As campaigns this year gear up their marketing efforts on all the social platforms, it begs the question, how can campaigns measure the success of their efforts on each of these platforms and translate that success to the state of the race?
Once again it’s that time of the year when kids and parents prepare to hit the streets of Omaha in their ghoulish best looking for the most candy they can find.
Many people credit the rise of predictive analytics to the technological advances of the last 50 years. However, The history of predictive analytics starts in 1689. Its true that record keeping standards, relational databases, faster CPUs, and even newer technologies such as Hadoop and MapReduce have made predictive analytics an accessible tool for decision making. However, the history of predictive analytics show that it has been used for centuries.
About 20 years ago, a sociologist named Scott Feld discovered an interesting phenomenon where on the average, people have less friends than their friends do. However, most people believe they have more friends than their friends do. This is the paradox. The friendship paradox is a form of sampling bias.
New clients often have questions about why and how frequently CAN needs to update their predictive models. Predictive models need to be updated because everyday new data is being created. For example, your customers are buying more, subscribing or unsubscribing. The environment is constantly changing. While predictive models can handle a lot of new new data, overtime environmental changes build up causing predictive models to lose their effectiveness. After a month, quarter, or a year it is necessary to update predictive models with new data.
As these new patterns emerge its important to periodically take time to investigate your data, update your models, and challenge your assumptions about your business. But how often should you do this?
I recently had to make a deposit and fix a small issue with my bank account. I think my community bank has maybe 5 locations in the entire midwest, which means that everyone is cheery and I can always expect christmas lights in the winter and maybe cookies on the table when I walk in there. The staff are attentive and wonderful and always call me sir. "Is there anything else we can do for you, sir?"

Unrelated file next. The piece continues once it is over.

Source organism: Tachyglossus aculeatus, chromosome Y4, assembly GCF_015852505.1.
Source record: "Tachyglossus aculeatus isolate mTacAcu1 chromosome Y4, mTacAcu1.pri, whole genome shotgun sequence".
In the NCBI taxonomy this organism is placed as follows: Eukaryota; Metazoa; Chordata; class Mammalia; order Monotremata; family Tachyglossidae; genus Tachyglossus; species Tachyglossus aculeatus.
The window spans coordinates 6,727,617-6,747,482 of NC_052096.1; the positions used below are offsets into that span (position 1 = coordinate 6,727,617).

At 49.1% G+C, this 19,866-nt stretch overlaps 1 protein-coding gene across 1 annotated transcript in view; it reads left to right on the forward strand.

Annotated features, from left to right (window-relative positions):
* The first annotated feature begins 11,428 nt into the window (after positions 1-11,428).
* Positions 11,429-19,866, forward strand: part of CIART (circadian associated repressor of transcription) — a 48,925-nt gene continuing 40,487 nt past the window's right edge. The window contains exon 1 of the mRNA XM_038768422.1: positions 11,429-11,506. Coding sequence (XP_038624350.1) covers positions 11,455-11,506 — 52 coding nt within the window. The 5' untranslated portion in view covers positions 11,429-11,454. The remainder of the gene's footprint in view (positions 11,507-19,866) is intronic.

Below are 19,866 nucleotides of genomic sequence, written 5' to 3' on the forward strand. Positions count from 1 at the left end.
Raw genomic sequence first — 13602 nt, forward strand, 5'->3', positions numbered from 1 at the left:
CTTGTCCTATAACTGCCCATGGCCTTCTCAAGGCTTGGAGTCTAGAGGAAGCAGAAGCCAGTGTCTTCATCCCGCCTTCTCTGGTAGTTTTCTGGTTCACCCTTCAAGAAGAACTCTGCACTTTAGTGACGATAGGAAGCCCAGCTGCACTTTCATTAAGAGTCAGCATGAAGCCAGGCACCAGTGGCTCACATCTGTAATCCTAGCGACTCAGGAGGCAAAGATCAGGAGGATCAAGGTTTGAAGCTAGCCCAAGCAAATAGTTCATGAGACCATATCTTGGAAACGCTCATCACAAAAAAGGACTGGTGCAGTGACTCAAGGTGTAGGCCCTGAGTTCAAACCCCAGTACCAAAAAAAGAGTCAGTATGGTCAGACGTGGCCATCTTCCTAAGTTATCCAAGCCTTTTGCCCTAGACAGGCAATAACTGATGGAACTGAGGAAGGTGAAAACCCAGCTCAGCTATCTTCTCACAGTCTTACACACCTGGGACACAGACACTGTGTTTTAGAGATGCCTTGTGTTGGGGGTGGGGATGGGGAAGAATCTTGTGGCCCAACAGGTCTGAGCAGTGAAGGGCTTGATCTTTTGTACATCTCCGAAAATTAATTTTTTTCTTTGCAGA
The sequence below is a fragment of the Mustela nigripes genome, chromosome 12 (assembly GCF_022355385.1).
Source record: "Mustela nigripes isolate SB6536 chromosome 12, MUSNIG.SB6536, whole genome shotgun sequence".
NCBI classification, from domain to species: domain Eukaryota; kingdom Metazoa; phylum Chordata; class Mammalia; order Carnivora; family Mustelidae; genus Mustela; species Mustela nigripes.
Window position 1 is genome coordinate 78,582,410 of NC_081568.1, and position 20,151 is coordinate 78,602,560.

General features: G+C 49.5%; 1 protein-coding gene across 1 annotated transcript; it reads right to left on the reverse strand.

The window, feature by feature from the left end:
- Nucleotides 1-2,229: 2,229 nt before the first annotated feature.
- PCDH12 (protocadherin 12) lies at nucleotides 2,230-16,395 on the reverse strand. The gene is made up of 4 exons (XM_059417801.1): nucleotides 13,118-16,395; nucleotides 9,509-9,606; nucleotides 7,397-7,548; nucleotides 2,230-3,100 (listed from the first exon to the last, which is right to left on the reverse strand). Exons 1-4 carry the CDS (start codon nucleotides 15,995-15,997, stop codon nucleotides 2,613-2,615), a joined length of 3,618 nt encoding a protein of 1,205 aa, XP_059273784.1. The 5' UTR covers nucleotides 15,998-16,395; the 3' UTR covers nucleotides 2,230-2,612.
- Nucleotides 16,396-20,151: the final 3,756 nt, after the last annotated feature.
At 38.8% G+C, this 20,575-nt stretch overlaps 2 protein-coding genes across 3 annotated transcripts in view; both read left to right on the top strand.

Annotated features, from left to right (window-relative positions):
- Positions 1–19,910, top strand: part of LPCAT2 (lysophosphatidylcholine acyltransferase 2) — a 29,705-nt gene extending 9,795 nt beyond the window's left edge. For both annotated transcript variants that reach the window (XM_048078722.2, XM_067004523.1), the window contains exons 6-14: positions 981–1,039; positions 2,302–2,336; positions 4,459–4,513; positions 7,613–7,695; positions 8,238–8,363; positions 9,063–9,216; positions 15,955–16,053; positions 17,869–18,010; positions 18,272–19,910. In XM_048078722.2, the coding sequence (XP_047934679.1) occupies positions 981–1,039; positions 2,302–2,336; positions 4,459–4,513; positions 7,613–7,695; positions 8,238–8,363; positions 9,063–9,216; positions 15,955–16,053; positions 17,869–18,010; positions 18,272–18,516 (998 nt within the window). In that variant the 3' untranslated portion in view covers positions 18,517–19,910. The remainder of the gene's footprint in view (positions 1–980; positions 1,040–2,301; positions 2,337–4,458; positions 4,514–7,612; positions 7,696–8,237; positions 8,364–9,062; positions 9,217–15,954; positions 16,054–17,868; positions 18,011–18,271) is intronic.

Yes. Yes, local community banks, there is something you can do. But it's less for me and more for you.
The smiles are great and sometimes I consider visiting the bank if for no other reason than to be surrounded by people who's job seems to be to boost my self esteem at all costs and make me forget the cruel, harsh realities of this world. It is icing on an otherwise mundane task of paying the bank a visit.
But do you think this is why customers are staying with you?
Since 2008, we have been helping our customers learn how to get more sales from their current customers. One of the quickest, easiest, and most profitable ways to start is using the data you already have. Using data from your accounting and CRM system it is possible to determine which of your current customers can be made more profitable, more loyal, and which are the most likely to buy more from you. Learn more, Download our Case Study.
Contemporary Analysis specializes in using predictive analytics to forecast consumer behavior. Using a statistical technique called multinomial logistic regression, we can use patterns in your past data to predict future events.
Grant Stanley, CEO of Contemporary Analysis, stands in front of his wildly smart team at a recent company meeting to unveil his strategic plan for 2013. The plan includes comparing critical performance numbers internally against given benchmarks. Grant and CAN’s HR Director Nino Natasti have developed ways to track and classify the active SaaS projects in our pipeline, the productivity and workflow of our Data Scientists, and the traffic on our website in order to “determine whether or not we are adding meaningful value to the company and our people in the coming year.”
The greatest improvement in the productive powers of labour, and the greatest part of skill, dexterity, and judgment with which it is any where directed, or applied, seem to have been the effects of the division of labour. - Adam Smith